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attitude toward him and he's in a huddle in the oval office with john kelly with the suspect list of 12, and that very huddle is then reported in your newspaper, the washington post. >> you have a feeling here. i'm up here in boston, so i'm thinking of bob rert b. parker thriller. it would be a perfect thriller theme to have a guy investigate the leak being the leaker. i was sitting here thinking watching this whole story that at least 50% of the news generated by the trump administration has nothing to do with anything the trump administration is doing. it's all about trump. and what that suggests is that the chaos that bob woodward has reported on, the chaos that piece talks about really is chaos because there is this constant machine of paranoia, of crazy charges that lead to more
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paranoia and then utter mistrust inside the white house. people stabbing each other in the side, in the back, in the front. and i don't know how this can operate, and clearly it's not operating very well. one other point i'd make about your theory about dan coats, it is very clear that the author of this thing is some kind of strong economic conservative. that suggests it might be coats or is just somebody mouthing standard republican boilerplate on economics, but they really go out of their way to defend that aspect of the trump administration, which proves that the reason they are still hanging around is they think it is worth having a dangerous president if you can get tax cuts. >> and e.j., you worked for "the new york times." you saw work for the washington post. i want you to take us inside these institutions. tell us what you think it means for "the new york times" to describe this author as a senior
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official. how low could that go from the very top, the cabinet level in the trump administration? >> you know, in journalism, these particular terms, as you know, can be rather loose. but i cannot imagine that the times was going to be loose with the term "senior official" when they published a piece like this. it would be hard for me to believe that they would create -- they knew they would create enormous stir with this piece, that it would have an enormous impact, particularly with the fact that they -- people inside the administration were talking about at least or at least in some way discussing the 25th amendment. that's an enormous bombshell in that piece. so i presume it's got to be somebody pretty high because in something where the stakes are this high, they're not going to mess around with the word senior official.
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>> donald trump is in montana tonight in a campaign trying to help out a senate campaign where, of course, he's talking about "the new york times," which i doubt is a big issue in montana tonight, but let's listen to what he said about that. >> the latest active resistance is the op-ed published in the failing new york times by an anonymous -- really an anonymous gutless coward. he was -- nobody knows who the hell he is or she. although they put he. for the sake of our national security, "the new york times" should publish his name at once. i think their reporters should go and investigate who it is. that would actually be a good scoop. [ applause ] >> that would be a good scoop.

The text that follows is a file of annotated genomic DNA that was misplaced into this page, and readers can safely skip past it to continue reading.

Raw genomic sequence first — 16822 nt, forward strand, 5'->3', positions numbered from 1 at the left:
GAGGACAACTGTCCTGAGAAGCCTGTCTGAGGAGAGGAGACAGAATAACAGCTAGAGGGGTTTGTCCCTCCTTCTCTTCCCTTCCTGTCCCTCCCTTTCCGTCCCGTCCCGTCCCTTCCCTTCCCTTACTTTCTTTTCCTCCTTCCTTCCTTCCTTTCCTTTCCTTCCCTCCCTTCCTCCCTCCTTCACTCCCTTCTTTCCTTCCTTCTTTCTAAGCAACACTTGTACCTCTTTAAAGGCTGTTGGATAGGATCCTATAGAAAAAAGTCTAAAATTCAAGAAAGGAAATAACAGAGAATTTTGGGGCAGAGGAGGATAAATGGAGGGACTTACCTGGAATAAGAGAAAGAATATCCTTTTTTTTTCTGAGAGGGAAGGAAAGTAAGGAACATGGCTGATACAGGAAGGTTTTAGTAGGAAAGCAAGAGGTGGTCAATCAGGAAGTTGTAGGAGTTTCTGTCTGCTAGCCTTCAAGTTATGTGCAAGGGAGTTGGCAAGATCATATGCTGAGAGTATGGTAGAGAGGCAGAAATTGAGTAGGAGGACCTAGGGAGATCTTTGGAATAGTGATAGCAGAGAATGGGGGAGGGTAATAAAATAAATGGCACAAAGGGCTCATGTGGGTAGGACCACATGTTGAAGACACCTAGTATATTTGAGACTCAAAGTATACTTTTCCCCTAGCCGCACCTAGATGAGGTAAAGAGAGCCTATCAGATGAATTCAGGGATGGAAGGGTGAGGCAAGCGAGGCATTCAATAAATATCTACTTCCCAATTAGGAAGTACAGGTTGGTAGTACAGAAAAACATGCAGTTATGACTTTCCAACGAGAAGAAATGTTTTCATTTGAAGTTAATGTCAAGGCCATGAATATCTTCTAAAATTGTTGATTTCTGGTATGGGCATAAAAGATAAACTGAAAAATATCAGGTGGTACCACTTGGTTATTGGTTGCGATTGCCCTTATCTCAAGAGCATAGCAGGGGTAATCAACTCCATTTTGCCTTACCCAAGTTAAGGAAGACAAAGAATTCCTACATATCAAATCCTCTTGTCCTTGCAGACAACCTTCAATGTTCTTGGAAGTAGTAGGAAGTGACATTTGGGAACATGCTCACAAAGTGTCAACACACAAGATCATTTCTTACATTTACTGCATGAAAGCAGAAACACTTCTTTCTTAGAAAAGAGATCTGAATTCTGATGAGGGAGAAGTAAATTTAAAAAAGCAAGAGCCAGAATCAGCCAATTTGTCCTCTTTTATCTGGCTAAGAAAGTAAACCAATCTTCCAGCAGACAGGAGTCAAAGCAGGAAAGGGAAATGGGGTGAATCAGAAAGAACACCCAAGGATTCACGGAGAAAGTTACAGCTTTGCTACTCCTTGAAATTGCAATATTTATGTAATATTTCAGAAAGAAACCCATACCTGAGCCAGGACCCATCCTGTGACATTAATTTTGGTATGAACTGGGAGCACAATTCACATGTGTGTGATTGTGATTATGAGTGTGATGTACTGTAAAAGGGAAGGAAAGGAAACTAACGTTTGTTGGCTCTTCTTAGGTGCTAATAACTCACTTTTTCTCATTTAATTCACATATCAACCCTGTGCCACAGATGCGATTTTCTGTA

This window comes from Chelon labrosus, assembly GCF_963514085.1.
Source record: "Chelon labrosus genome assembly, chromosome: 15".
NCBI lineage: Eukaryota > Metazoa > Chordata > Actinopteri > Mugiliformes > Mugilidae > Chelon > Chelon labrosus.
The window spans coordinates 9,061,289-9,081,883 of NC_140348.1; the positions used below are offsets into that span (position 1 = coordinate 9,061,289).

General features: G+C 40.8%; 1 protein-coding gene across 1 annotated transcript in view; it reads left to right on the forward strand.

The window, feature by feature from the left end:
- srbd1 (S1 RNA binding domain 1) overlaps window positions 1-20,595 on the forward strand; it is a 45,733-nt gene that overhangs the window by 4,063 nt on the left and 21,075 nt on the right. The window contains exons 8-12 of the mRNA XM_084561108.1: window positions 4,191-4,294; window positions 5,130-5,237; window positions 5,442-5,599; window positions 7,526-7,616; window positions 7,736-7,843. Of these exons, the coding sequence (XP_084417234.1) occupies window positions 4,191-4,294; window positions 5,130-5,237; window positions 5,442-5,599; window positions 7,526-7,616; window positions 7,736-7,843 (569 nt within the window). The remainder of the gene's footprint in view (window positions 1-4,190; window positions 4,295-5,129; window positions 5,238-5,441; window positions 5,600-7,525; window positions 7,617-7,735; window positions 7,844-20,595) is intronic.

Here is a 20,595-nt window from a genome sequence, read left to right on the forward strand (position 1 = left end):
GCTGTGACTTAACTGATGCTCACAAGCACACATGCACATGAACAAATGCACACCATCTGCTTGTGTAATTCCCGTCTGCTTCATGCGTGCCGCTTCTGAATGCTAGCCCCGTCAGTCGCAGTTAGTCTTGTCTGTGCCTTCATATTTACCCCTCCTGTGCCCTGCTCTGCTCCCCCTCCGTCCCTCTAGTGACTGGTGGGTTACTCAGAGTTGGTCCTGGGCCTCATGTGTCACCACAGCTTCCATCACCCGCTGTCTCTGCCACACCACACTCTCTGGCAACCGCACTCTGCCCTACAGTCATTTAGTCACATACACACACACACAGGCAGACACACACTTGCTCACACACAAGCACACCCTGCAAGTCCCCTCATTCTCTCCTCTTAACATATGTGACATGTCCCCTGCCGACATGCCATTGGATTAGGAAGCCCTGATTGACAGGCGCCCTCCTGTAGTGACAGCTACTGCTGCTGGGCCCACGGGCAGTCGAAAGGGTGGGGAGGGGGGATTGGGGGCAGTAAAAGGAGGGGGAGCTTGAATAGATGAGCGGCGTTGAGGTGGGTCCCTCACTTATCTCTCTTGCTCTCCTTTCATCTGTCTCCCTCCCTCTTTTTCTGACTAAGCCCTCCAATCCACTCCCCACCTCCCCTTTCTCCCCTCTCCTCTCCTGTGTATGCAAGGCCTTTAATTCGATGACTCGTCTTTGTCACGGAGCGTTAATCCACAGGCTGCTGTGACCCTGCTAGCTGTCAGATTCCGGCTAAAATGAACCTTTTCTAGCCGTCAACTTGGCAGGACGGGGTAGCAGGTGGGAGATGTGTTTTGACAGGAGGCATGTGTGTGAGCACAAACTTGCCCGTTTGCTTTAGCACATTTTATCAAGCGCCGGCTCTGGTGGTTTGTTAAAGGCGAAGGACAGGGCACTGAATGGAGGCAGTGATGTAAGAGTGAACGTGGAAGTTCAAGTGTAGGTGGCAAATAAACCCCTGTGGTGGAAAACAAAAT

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unelected deep state operatives who deny the voters to push their own secret agendas are truly a threat to democracy itself. >> so tim o'brian, there is a peek inside the mind of donald trump tonight. it is too bad he did not rehearse the pronunciation anonymous which will come up a lot for a while. there is the inspector clue sew at work. he says -- the times referred to it as a he. he said nobody knows who the hell he is or she. although they put he. that's probably a little disguise. that means it's she. okay. so he's got it blocked down to she. and then in the next sentence he says, "the new york times" should publish his name at once. and so there is detective trump at work, tim. take us inside the mind of donald trump in this situation. >> let's unbundle it a little bit, too.
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he's either tired or he's stressed out. there is no doubt that he's focussing on this much more than he's focussing on trade agreements with canada, with national security with north korea, what's happening with migrant children and their families at the border. he is focussing on the detail of his persona and his reputation far more than he is on the wheels of the federal government because this kind of a thing cuts to the core of his own paranoia. he wants to be the center of attention. when he is the center of attention, he only wants praise. and when the people around him start to say damaging things, it becomes the cane mutiny. he wants to know who stole the strawberries. >> thank you for starting us off tonight. and coming up, donald trump, as you just saw, is campaigning in montana. but you'd never know he was
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and here is breaking news from montana. here is the president of the united states tonight doing something you have never seen a president of the united states do, defending his mental health. >> one after another, donald trump, he's lost it up here. you know, it's pretty tough. i stand up here giving speeches for an hour and a half, many times without notes.
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and then they say he's lost it. yet, we have 25,000 people showing up to speeches. >> the president, who denies he's lost it, is also reportedly volcanic in his anger tonight. he is becoming increasingly paranoid also, if that is possible. and this is not just because of the anonymously sourced new york times op-ed or the release of quotes from bob woodward's new book that portray the president as unfit to serve. for some times donald trump carried a list with him. he would basically be like, we've got to get rid of them. the snakes are everywhere, but we're getting rid of them. mental health professionals have sounded the alarm. brandy lee, the yale university psychiatrist who edited a book about donald trump's mental state last year told us, two white house officials actually contacted me in late october stating that trump was scaring